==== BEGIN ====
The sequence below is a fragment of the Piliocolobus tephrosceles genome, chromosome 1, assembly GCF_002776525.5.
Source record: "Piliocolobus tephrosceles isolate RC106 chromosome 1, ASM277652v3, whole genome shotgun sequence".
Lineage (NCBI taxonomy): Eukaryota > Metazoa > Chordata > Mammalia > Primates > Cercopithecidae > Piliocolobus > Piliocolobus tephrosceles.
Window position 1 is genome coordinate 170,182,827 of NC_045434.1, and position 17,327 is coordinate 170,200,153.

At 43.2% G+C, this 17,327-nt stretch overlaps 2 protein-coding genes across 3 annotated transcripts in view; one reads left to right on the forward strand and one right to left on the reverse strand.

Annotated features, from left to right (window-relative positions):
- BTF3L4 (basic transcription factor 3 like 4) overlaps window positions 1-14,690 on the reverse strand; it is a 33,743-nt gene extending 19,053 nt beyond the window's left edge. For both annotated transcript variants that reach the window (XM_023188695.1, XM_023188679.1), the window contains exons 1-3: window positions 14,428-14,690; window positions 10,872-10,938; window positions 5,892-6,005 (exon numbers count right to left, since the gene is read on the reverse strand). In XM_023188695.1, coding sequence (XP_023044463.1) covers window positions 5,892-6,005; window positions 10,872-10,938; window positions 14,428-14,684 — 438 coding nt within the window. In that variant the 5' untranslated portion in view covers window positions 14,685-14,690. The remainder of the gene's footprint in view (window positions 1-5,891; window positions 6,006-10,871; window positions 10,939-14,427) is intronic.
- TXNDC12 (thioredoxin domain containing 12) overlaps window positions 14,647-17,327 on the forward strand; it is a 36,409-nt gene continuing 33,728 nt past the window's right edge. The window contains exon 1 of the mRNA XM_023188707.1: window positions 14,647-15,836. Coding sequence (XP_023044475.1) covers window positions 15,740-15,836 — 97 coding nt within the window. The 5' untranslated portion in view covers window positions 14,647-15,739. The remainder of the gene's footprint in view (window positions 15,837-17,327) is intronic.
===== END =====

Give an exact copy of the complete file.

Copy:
The sequence below is a fragment of the Piliocolobus tephrosceles genome, chromosome 1, assembly GCF_002776525.5.
Source record: "Piliocolobus tephrosceles isolate RC106 chromosome 1, ASM277652v3, whole genome shotgun sequence".
Lineage (NCBI taxonomy): Eukaryota > Metazoa > Chordata > Mammalia > Primates > Cercopithecidae > Piliocolobus > Piliocolobus tephrosceles.
Window position 1 is genome coordinate 170,182,827 of NC_045434.1, and position 17,327 is coordinate 170,200,153.

At 43.2% G+C, this 17,327-nt stretch overlaps 2 protein-coding genes across 3 annotated transcripts in view; one reads left to right on the forward strand and one right to left on the reverse strand.

Annotated features, from left to right (window-relative positions):
- BTF3L4 (basic transcription factor 3 like 4) overlaps window positions 1-14,690 on the reverse strand; it is a 33,743-nt gene extending 19,053 nt beyond the window's left edge. For both annotated transcript variants that reach the window (XM_023188695.1, XM_023188679.1), the window contains exons 1-3: window positions 14,428-14,690; window positions 10,872-10,938; window positions 5,892-6,005 (exon numbers count right to left, since the gene is read on the reverse strand). In XM_023188695.1, coding sequence (XP_023044463.1) covers window positions 5,892-6,005; window positions 10,872-10,938; window positions 14,428-14,684 — 438 coding nt within the window. In that variant the 5' untranslated portion in view covers window positions 14,685-14,690. The remainder of the gene's footprint in view (window positions 1-5,891; window positions 6,006-10,871; window positions 10,939-14,427) is intronic.
- TXNDC12 (thioredoxin domain containing 12) overlaps window positions 14,647-17,327 on the forward strand; it is a 36,409-nt gene continuing 33,728 nt past the window's right edge. The window contains exon 1 of the mRNA XM_023188707.1: window positions 14,647-15,836. Coding sequence (XP_023044475.1) covers window positions 15,740-15,836 — 97 coding nt within the window. The 5' untranslated portion in view covers window positions 14,647-15,739. The remainder of the gene's footprint in view (window positions 15,837-17,327) is intronic.